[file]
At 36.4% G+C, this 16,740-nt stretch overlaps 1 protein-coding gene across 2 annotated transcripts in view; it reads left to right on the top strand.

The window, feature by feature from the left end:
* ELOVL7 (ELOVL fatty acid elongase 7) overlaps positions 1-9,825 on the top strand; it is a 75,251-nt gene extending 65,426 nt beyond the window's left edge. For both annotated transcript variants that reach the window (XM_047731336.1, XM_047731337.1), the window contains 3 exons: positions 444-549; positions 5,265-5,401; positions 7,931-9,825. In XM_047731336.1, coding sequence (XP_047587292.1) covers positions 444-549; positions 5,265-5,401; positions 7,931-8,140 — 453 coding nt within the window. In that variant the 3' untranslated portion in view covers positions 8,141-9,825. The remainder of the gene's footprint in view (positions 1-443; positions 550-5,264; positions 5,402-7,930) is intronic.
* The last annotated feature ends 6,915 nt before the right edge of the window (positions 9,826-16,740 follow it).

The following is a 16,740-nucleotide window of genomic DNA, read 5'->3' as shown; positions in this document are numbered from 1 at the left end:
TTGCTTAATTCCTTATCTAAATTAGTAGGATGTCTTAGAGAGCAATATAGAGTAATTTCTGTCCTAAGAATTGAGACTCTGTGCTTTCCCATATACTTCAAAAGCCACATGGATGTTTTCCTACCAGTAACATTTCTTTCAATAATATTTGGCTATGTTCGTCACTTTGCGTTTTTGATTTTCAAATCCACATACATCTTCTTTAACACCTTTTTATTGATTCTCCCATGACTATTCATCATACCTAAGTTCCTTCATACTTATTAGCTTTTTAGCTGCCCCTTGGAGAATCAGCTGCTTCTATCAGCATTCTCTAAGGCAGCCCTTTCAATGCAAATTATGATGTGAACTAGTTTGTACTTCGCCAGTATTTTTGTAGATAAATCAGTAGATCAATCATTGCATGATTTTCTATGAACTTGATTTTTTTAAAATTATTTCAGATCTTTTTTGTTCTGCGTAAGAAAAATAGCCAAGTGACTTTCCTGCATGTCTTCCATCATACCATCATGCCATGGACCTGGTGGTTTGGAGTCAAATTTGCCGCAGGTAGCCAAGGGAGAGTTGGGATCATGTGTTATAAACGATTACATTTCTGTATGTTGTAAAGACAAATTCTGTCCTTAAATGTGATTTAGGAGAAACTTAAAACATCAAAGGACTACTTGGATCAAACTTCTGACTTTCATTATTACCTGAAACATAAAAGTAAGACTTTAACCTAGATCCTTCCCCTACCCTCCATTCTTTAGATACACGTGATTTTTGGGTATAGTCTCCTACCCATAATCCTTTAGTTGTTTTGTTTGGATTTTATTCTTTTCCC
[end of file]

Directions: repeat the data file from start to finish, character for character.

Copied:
At 36.4% G+C, this 16,740-nt stretch overlaps 1 protein-coding gene across 2 annotated transcripts in view; it reads left to right on the top strand.

The window, feature by feature from the left end:
* ELOVL7 (ELOVL fatty acid elongase 7) overlaps positions 1-9,825 on the top strand; it is a 75,251-nt gene extending 65,426 nt beyond the window's left edge. For both annotated transcript variants that reach the window (XM_047731336.1, XM_047731337.1), the window contains 3 exons: positions 444-549; positions 5,265-5,401; positions 7,931-9,825. In XM_047731336.1, coding sequence (XP_047587292.1) covers positions 444-549; positions 5,265-5,401; positions 7,931-8,140 — 453 coding nt within the window. In that variant the 3' untranslated portion in view covers positions 8,141-9,825. The remainder of the gene's footprint in view (positions 1-443; positions 550-5,264; positions 5,402-7,930) is intronic.
* The last annotated feature ends 6,915 nt before the right edge of the window (positions 9,826-16,740 follow it).

The following is a 16,740-nucleotide window of genomic DNA, read 5'->3' as shown; positions in this document are numbered from 1 at the left end:
TTGCTTAATTCCTTATCTAAATTAGTAGGATGTCTTAGAGAGCAATATAGAGTAATTTCTGTCCTAAGAATTGAGACTCTGTGCTTTCCCATATACTTCAAAAGCCACATGGATGTTTTCCTACCAGTAACATTTCTTTCAATAATATTTGGCTATGTTCGTCACTTTGCGTTTTTGATTTTCAAATCCACATACATCTTCTTTAACACCTTTTTATTGATTCTCCCATGACTATTCATCATACCTAAGTTCCTTCATACTTATTAGCTTTTTAGCTGCCCCTTGGAGAATCAGCTGCTTCTATCAGCATTCTCTAAGGCAGCCCTTTCAATGCAAATTATGATGTGAACTAGTTTGTACTTCGCCAGTATTTTTGTAGATAAATCAGTAGATCAATCATTGCATGATTTTCTATGAACTTGATTTTTTTAAAATTATTTCAGATCTTTTTTGTTCTGCGTAAGAAAAATAGCCAAGTGACTTTCCTGCATGTCTTCCATCATACCATCATGCCATGGACCTGGTGGTTTGGAGTCAAATTTGCCGCAGGTAGCCAAGGGAGAGTTGGGATCATGTGTTATAAACGATTACATTTCTGTATGTTGTAAAGACAAATTCTGTCCTTAAATGTGATTTAGGAGAAACTTAAAACATCAAAGGACTACTTGGATCAAACTTCTGACTTTCATTATTACCTGAAACATAAAAGTAAGACTTTAACCTAGATCCTTCCCCTACCCTCCATTCTTTAGATACACGTGATTTTTGGGTATAGTCTCCTACCCATAATCCTTTAGTTGTTTTGTTTGGATTTTATTCTTTTCCC